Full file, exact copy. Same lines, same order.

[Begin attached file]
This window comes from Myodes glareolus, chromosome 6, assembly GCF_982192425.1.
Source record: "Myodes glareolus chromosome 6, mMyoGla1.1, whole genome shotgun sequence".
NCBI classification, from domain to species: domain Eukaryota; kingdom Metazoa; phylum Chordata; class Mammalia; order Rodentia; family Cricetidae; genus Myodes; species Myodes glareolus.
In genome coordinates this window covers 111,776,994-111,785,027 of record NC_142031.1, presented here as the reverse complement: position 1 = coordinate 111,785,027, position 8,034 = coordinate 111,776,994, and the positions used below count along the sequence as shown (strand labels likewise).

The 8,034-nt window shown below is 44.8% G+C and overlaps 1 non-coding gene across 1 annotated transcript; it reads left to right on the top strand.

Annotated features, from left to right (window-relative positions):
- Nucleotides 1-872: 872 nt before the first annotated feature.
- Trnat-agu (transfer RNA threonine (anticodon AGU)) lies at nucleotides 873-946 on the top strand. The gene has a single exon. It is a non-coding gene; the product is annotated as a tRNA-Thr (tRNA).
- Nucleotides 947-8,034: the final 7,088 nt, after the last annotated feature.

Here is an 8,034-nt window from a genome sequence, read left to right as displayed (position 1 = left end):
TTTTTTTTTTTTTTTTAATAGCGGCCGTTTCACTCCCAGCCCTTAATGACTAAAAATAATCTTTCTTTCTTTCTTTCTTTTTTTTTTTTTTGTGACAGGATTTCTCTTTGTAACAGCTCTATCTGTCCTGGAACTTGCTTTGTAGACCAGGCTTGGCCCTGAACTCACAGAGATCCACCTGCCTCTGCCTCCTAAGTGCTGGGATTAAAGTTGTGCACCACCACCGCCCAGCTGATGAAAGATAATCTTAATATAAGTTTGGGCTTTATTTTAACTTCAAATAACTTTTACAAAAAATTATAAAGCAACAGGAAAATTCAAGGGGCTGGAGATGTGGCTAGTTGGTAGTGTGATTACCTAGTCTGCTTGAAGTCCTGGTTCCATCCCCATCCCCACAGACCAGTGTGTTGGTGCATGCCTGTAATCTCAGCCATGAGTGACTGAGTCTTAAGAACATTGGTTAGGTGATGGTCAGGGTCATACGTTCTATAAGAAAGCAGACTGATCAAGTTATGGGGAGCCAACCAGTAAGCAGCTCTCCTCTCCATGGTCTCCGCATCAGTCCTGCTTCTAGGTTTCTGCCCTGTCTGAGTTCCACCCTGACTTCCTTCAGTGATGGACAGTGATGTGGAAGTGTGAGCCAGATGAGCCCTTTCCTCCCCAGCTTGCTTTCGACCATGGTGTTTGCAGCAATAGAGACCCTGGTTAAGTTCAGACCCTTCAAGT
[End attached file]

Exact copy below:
This window comes from Myodes glareolus, chromosome 6, assembly GCF_982192425.1.
Source record: "Myodes glareolus chromosome 6, mMyoGla1.1, whole genome shotgun sequence".
NCBI classification, from domain to species: domain Eukaryota; kingdom Metazoa; phylum Chordata; class Mammalia; order Rodentia; family Cricetidae; genus Myodes; species Myodes glareolus.
In genome coordinates this window covers 111,776,994-111,785,027 of record NC_142031.1, presented here as the reverse complement: position 1 = coordinate 111,785,027, position 8,034 = coordinate 111,776,994, and the positions used below count along the sequence as shown (strand labels likewise).

The 8,034-nt window shown below is 44.8% G+C and overlaps 1 non-coding gene across 1 annotated transcript; it reads left to right on the top strand.

Annotated features, from left to right (window-relative positions):
- Nucleotides 1-872: 872 nt before the first annotated feature.
- Trnat-agu (transfer RNA threonine (anticodon AGU)) lies at nucleotides 873-946 on the top strand. The gene has a single exon. It is a non-coding gene; the product is annotated as a tRNA-Thr (tRNA).
- Nucleotides 947-8,034: the final 7,088 nt, after the last annotated feature.

Here is an 8,034-nt window from a genome sequence, read left to right as displayed (position 1 = left end):
TTTTTTTTTTTTTTTTAATAGCGGCCGTTTCACTCCCAGCCCTTAATGACTAAAAATAATCTTTCTTTCTTTCTTTCTTTTTTTTTTTTTTGTGACAGGATTTCTCTTTGTAACAGCTCTATCTGTCCTGGAACTTGCTTTGTAGACCAGGCTTGGCCCTGAACTCACAGAGATCCACCTGCCTCTGCCTCCTAAGTGCTGGGATTAAAGTTGTGCACCACCACCGCCCAGCTGATGAAAGATAATCTTAATATAAGTTTGGGCTTTATTTTAACTTCAAATAACTTTTACAAAAAATTATAAAGCAACAGGAAAATTCAAGGGGCTGGAGATGTGGCTAGTTGGTAGTGTGATTACCTAGTCTGCTTGAAGTCCTGGTTCCATCCCCATCCCCACAGACCAGTGTGTTGGTGCATGCCTGTAATCTCAGCCATGAGTGACTGAGTCTTAAGAACATTGGTTAGGTGATGGTCAGGGTCATACGTTCTATAAGAAAGCAGACTGATCAAGTTATGGGGAGCCAACCAGTAAGCAGCTCTCCTCTCCATGGTCTCCGCATCAGTCCTGCTTCTAGGTTTCTGCCCTGTCTGAGTTCCACCCTGACTTCCTTCAGTGATGGACAGTGATGTGGAAGTGTGAGCCAGATGAGCCCTTTCCTCCCCAGCTTGCTTTCGACCATGGTGTTTGCAGCAATAGAGACCCTGGTTAAGTTCAGACCCTTCAAGT